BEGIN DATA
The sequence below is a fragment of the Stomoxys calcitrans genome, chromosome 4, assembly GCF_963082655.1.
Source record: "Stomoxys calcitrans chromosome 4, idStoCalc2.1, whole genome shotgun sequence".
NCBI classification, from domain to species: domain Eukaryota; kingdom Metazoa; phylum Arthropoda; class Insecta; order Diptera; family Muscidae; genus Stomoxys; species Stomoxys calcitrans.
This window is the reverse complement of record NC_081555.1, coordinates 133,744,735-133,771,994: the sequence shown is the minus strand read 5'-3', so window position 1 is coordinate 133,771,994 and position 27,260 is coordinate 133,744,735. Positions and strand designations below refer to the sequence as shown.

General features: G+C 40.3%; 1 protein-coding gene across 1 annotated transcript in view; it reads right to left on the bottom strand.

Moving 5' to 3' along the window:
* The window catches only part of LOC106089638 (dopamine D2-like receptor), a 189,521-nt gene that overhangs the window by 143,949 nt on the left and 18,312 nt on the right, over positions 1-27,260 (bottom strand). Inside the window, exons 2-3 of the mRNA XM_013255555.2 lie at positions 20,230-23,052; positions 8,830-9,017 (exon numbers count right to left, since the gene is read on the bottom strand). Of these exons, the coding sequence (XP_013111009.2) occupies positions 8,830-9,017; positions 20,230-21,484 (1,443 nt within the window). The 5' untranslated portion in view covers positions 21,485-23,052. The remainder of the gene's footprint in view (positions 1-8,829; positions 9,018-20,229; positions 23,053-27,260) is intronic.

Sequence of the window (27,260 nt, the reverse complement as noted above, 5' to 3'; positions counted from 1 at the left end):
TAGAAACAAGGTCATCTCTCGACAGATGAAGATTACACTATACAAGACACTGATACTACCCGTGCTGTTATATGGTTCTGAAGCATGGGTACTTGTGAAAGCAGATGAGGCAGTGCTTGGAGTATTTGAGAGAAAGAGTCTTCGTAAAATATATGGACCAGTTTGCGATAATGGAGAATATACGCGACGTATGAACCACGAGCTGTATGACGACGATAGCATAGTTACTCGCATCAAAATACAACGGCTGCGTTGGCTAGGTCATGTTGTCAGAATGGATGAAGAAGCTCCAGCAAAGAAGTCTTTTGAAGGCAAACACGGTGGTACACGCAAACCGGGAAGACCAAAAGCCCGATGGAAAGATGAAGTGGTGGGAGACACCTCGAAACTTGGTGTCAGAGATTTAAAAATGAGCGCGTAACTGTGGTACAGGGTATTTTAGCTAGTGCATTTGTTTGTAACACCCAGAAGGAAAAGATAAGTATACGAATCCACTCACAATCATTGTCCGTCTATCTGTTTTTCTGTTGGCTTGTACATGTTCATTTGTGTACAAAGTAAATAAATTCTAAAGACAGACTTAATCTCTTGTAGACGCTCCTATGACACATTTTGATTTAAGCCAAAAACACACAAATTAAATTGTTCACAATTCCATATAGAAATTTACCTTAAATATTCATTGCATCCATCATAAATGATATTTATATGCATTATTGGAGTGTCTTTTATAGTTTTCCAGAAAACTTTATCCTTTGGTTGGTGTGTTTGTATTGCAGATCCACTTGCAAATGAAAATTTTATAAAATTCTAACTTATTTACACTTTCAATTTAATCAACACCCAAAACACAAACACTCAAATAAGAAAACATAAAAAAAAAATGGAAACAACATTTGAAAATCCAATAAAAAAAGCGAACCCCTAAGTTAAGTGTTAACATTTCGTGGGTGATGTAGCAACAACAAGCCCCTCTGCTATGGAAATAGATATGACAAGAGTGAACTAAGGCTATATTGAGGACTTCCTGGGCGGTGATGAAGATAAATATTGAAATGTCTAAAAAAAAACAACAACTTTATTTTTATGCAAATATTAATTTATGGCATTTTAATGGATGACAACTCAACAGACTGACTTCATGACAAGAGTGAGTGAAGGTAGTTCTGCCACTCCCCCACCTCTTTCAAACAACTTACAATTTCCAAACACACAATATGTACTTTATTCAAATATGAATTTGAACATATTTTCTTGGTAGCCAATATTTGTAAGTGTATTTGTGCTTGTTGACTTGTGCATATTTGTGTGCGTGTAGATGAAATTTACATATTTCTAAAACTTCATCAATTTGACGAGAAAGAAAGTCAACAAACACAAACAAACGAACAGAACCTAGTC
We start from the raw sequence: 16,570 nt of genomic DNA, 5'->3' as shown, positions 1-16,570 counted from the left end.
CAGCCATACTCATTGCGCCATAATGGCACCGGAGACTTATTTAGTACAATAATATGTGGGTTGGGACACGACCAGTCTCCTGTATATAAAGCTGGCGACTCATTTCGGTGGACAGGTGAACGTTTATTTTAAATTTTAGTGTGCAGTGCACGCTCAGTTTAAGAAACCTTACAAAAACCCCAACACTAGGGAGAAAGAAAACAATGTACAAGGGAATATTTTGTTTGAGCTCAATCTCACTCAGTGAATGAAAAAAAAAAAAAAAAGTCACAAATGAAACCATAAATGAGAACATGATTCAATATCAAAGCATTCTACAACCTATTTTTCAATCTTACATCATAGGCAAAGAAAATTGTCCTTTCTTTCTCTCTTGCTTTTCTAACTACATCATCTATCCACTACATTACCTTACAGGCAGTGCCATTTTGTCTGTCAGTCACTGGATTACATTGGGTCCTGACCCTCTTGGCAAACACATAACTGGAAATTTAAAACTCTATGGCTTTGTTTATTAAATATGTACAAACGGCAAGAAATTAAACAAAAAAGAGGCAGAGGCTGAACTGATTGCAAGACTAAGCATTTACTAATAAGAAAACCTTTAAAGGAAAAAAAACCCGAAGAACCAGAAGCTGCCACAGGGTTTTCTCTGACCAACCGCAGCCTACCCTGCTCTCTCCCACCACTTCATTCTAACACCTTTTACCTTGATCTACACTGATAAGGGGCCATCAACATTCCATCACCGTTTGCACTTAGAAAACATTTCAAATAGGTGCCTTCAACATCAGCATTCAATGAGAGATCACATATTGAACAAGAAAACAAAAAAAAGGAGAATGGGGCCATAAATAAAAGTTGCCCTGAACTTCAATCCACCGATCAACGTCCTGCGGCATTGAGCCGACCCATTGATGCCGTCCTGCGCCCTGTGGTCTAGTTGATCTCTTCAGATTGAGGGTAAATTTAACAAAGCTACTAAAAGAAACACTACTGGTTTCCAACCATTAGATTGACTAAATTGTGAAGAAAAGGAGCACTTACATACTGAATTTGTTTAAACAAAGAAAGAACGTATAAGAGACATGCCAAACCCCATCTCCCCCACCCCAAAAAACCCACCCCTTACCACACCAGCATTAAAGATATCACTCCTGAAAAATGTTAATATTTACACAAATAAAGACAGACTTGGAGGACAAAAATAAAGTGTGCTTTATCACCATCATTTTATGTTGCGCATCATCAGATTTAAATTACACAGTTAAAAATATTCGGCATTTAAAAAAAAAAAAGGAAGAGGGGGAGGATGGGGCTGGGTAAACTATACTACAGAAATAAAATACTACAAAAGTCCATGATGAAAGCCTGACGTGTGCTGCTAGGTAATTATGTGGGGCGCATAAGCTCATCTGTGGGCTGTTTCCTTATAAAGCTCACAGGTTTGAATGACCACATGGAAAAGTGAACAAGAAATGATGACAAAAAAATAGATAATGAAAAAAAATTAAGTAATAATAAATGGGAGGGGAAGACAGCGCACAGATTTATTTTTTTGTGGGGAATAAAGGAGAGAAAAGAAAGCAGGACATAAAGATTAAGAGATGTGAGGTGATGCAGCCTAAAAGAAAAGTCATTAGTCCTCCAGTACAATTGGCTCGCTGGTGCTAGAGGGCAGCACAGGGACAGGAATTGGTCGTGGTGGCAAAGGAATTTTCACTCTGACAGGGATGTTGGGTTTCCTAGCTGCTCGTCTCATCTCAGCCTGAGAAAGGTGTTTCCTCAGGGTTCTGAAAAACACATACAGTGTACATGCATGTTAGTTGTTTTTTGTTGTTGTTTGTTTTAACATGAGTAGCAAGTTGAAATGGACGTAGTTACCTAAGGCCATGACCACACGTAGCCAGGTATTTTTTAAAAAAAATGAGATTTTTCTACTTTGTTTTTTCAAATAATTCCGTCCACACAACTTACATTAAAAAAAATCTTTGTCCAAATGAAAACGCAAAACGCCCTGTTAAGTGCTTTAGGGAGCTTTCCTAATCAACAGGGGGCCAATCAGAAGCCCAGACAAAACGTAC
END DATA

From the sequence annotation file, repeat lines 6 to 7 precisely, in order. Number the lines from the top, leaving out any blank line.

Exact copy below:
Moving 5' to 3' along the window:
* The window catches only part of LOC106089638 (dopamine D2-like receptor), a 189,521-nt gene that overhangs the window by 143,949 nt on the left and 18,312 nt on the right, over positions 1-27,260 (bottom strand). Inside the window, exons 2-3 of the mRNA XM_013255555.2 lie at positions 20,230-23,052; positions 8,830-9,017 (exon numbers count right to left, since the gene is read on the bottom strand). Of these exons, the coding sequence (XP_013111009.2) occupies positions 8,830-9,017; positions 20,230-21,484 (1,443 nt within the window). The 5' untranslated portion in view covers positions 21,485-23,052. The remainder of the gene's footprint in view (positions 1-8,829; positions 9,018-20,229; positions 23,053-27,260) is intronic.